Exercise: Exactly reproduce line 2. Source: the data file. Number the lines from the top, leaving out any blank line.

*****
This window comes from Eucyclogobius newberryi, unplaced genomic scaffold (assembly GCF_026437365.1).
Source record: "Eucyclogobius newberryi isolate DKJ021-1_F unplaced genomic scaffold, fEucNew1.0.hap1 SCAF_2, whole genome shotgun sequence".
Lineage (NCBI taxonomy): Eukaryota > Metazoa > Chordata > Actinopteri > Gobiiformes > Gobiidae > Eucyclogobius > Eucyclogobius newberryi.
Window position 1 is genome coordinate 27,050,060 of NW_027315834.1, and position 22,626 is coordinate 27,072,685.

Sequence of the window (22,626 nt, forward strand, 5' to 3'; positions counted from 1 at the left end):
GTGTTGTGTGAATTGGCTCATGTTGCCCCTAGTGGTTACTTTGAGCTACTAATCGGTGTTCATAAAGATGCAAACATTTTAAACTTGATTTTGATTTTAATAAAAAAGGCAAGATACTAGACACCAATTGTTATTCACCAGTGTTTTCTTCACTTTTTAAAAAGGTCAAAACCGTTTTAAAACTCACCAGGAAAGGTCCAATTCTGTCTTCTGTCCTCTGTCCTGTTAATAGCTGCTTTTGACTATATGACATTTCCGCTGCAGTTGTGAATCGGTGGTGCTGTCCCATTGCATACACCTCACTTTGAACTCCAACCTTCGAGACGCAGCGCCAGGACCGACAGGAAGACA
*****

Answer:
Source record: "Eucyclogobius newberryi isolate DKJ021-1_F unplaced genomic scaffold, fEucNew1.0.hap1 SCAF_2, whole genome shotgun sequence".